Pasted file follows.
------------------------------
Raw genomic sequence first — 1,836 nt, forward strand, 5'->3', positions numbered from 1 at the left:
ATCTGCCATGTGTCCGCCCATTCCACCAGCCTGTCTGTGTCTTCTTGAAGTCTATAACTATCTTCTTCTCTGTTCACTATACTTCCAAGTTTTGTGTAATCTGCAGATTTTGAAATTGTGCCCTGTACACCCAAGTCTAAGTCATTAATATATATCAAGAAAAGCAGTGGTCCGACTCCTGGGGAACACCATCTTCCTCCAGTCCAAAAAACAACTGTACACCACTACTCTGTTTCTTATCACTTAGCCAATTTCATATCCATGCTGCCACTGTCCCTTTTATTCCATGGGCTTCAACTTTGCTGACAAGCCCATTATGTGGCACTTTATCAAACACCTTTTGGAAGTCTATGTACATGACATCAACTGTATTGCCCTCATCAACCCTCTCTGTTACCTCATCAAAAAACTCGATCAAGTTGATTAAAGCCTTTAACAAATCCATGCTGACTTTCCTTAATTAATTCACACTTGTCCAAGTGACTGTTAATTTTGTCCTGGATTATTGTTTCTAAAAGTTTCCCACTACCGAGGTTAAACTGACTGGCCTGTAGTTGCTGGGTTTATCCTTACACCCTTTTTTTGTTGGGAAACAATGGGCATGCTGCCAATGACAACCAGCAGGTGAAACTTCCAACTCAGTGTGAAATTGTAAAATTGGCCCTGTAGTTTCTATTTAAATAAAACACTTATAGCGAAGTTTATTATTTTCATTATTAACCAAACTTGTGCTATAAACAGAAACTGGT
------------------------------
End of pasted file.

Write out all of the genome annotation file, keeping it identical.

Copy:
Raw genomic sequence first — 1,836 nt, forward strand, 5'->3', positions numbered from 1 at the left:
ATCTGCCATGTGTCCGCCCATTCCACCAGCCTGTCTGTGTCTTCTTGAAGTCTATAACTATCTTCTTCTCTGTTCACTATACTTCCAAGTTTTGTGTAATCTGCAGATTTTGAAATTGTGCCCTGTACACCCAAGTCTAAGTCATTAATATATATCAAGAAAAGCAGTGGTCCGACTCCTGGGGAACACCATCTTCCTCCAGTCCAAAAAACAACTGTACACCACTACTCTGTTTCTTATCACTTAGCCAATTTCATATCCATGCTGCCACTGTCCCTTTTATTCCATGGGCTTCAACTTTGCTGACAAGCCCATTATGTGGCACTTTATCAAACACCTTTTGGAAGTCTATGTACATGACATCAACTGTATTGCCCTCATCAACCCTCTCTGTTACCTCATCAAAAAACTCGATCAAGTTGATTAAAGCCTTTAACAAATCCATGCTGACTTTCCTTAATTAATTCACACTTGTCCAAGTGACTGTTAATTTTGTCCTGGATTATTGTTTCTAAAAGTTTCCCACTACCGAGGTTAAACTGACTGGCCTGTAGTTGCTGGGTTTATCCTTACACCCTTTTTTTGTTGGGAAACAATGGGCATGCTGCCAATGACAACCAGCAGGTGAAACTTCCAACTCAGTGTGAAATTGTAAAATTGGCCCTGTAGTTTCTATTTAAATAAAACACTTATAGCGAAGTTTATTATTTTCATTATTAACCAAACTTGTGCTATAAACAGAAACTGGT